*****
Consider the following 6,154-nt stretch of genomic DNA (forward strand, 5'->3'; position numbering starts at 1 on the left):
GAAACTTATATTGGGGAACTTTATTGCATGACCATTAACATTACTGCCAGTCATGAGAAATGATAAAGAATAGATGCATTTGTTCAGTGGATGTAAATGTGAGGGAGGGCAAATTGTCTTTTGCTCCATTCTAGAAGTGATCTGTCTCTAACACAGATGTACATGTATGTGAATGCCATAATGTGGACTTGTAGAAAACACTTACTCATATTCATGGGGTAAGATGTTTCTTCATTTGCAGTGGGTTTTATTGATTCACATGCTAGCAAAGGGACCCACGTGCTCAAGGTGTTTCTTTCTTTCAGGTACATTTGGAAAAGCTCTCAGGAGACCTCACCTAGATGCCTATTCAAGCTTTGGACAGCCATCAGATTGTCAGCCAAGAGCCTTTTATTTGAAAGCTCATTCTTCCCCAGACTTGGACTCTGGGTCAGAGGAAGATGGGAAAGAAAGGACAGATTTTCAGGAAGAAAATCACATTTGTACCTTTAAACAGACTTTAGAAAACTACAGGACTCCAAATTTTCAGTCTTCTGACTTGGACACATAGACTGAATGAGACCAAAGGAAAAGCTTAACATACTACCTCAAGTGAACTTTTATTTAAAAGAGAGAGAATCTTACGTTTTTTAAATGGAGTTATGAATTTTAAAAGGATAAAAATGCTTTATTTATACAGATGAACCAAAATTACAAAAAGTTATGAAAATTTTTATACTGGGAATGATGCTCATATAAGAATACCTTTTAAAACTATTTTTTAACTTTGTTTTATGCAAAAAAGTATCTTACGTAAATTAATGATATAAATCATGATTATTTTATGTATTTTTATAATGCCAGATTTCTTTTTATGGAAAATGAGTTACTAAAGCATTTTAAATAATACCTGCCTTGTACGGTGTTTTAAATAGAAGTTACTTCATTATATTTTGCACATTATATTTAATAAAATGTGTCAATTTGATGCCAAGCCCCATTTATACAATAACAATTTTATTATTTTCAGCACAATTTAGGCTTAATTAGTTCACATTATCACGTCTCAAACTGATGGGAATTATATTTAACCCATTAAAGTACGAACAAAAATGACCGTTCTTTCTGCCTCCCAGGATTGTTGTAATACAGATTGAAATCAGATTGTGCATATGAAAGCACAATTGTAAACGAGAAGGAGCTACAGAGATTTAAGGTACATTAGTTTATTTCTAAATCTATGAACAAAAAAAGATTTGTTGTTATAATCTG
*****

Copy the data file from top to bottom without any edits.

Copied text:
Consider the following 6,154-nt stretch of genomic DNA (forward strand, 5'->3'; position numbering starts at 1 on the left):
GAAACTTATATTGGGGAACTTTATTGCATGACCATTAACATTACTGCCAGTCATGAGAAATGATAAAGAATAGATGCATTTGTTCAGTGGATGTAAATGTGAGGGAGGGCAAATTGTCTTTTGCTCCATTCTAGAAGTGATCTGTCTCTAACACAGATGTACATGTATGTGAATGCCATAATGTGGACTTGTAGAAAACACTTACTCATATTCATGGGGTAAGATGTTTCTTCATTTGCAGTGGGTTTTATTGATTCACATGCTAGCAAAGGGACCCACGTGCTCAAGGTGTTTCTTTCTTTCAGGTACATTTGGAAAAGCTCTCAGGAGACCTCACCTAGATGCCTATTCAAGCTTTGGACAGCCATCAGATTGTCAGCCAAGAGCCTTTTATTTGAAAGCTCATTCTTCCCCAGACTTGGACTCTGGGTCAGAGGAAGATGGGAAAGAAAGGACAGATTTTCAGGAAGAAAATCACATTTGTACCTTTAAACAGACTTTAGAAAACTACAGGACTCCAAATTTTCAGTCTTCTGACTTGGACACATAGACTGAATGAGACCAAAGGAAAAGCTTAACATACTACCTCAAGTGAACTTTTATTTAAAAGAGAGAGAATCTTACGTTTTTTAAATGGAGTTATGAATTTTAAAAGGATAAAAATGCTTTATTTATACAGATGAACCAAAATTACAAAAAGTTATGAAAATTTTTATACTGGGAATGATGCTCATATAAGAATACCTTTTAAAACTATTTTTTAACTTTGTTTTATGCAAAAAAGTATCTTACGTAAATTAATGATATAAATCATGATTATTTTATGTATTTTTATAATGCCAGATTTCTTTTTATGGAAAATGAGTTACTAAAGCATTTTAAATAATACCTGCCTTGTACGGTGTTTTAAATAGAAGTTACTTCATTATATTTTGCACATTATATTTAATAAAATGTGTCAATTTGATGCCAAGCCCCATTTATACAATAACAATTTTATTATTTTCAGCACAATTTAGGCTTAATTAGTTCACATTATCACGTCTCAAACTGATGGGAATTATATTTAACCCATTAAAGTACGAACAAAAATGACCGTTCTTTCTGCCTCCCAGGATTGTTGTAATACAGATTGAAATCAGATTGTGCATATGAAAGCACAATTGTAAACGAGAAGGAGCTACAGAGATTTAAGGTACATTAGTTTATTTCTAAATCTATGAACAAAAAAAGATTTGTTGTTATAATCTG